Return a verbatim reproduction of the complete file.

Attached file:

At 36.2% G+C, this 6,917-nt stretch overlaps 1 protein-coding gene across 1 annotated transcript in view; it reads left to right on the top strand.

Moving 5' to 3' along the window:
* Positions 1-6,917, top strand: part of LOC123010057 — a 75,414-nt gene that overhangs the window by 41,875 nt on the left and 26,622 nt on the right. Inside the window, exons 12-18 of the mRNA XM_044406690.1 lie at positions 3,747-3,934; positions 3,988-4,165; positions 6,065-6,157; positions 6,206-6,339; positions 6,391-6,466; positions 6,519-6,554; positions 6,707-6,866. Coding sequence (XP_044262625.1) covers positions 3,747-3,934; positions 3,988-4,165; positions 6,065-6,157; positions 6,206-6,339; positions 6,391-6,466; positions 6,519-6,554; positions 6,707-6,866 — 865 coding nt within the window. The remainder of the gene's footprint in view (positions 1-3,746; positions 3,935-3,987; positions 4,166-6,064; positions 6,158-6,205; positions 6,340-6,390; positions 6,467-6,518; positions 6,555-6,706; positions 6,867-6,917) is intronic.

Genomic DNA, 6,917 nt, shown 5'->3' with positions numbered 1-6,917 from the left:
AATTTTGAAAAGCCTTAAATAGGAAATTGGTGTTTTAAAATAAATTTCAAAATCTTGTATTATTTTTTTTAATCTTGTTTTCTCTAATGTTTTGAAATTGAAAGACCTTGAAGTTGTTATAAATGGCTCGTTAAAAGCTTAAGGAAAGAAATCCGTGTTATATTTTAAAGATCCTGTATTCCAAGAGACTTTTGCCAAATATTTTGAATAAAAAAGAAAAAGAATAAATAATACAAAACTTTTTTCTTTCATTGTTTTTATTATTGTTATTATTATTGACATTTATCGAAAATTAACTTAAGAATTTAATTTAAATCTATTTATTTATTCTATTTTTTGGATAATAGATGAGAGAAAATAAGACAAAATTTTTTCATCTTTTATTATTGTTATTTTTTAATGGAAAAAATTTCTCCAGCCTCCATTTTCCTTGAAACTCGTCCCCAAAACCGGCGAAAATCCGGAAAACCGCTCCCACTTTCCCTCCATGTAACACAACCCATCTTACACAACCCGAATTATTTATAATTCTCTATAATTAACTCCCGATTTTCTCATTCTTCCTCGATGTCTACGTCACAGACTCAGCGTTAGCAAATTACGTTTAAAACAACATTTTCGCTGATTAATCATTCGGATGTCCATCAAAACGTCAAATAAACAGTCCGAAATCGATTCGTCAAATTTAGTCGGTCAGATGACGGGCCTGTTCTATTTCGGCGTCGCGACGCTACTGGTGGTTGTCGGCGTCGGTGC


At 36.2% G+C, this 6,917-nt stretch overlaps 1 protein-coding gene across 1 annotated transcript in view; it reads left to right on the top strand.

Moving 5' to 3' along the window:
* Positions 1-6,917, top strand: part of LOC123010057 — a 75,414-nt gene that overhangs the window by 41,875 nt on the left and 26,622 nt on the right. Inside the window, exons 12-18 of the mRNA XM_044406690.1 lie at positions 3,747-3,934; positions 3,988-4,165; positions 6,065-6,157; positions 6,206-6,339; positions 6,391-6,466; positions 6,519-6,554; positions 6,707-6,866. Coding sequence (XP_044262625.1) covers positions 3,747-3,934; positions 3,988-4,165; positions 6,065-6,157; positions 6,206-6,339; positions 6,391-6,466; positions 6,519-6,554; positions 6,707-6,866 — 865 coding nt within the window. The remainder of the gene's footprint in view (positions 1-3,746; positions 3,935-3,987; positions 4,166-6,064; positions 6,158-6,205; positions 6,340-6,390; positions 6,467-6,518; positions 6,555-6,706; positions 6,867-6,917) is intronic.

Genomic DNA, 6,917 nt, shown 5'->3' with positions numbered 1-6,917 from the left:
AATTTTGAAAAGCCTTAAATAGGAAATTGGTGTTTTAAAATAAATTTCAAAATCTTGTATTATTTTTTTTAATCTTGTTTTCTCTAATGTTTTGAAATTGAAAGACCTTGAAGTTGTTATAAATGGCTCGTTAAAAGCTTAAGGAAAGAAATCCGTGTTATATTTTAAAGATCCTGTATTCCAAGAGACTTTTGCCAAATATTTTGAATAAAAAAGAAAAAGAATAAATAATACAAAACTTTTTTCTTTCATTGTTTTTATTATTGTTATTATTATTGACATTTATCGAAAATTAACTTAAGAATTTAATTTAAATCTATTTATTTATTCTATTTTTTGGATAATAGATGAGAGAAAATAAGACAAAATTTTTTCATCTTTTATTATTGTTATTTTTTAATGGAAAAAATTTCTCCAGCCTCCATTTTCCTTGAAACTCGTCCCCAAAACCGGCGAAAATCCGGAAAACCGCTCCCACTTTCCCTCCATGTAACACAACCCATCTTACACAACCCGAATTATTTATAATTCTCTATAATTAACTCCCGATTTTCTCATTCTTCCTCGATGTCTACGTCACAGACTCAGCGTTAGCAAATTACGTTTAAAACAACATTTTCGCTGATTAATCATTCGGATGTCCATCAAAACGTCAAATAAACAGTCCGAAATCGATTCGTCAAATTTAGTCGGTCAGATGACGGGCCTGTTCTATTTCGGCGTCGCGACGCTACTGGTGGTTGTCGGCGTCGGTGC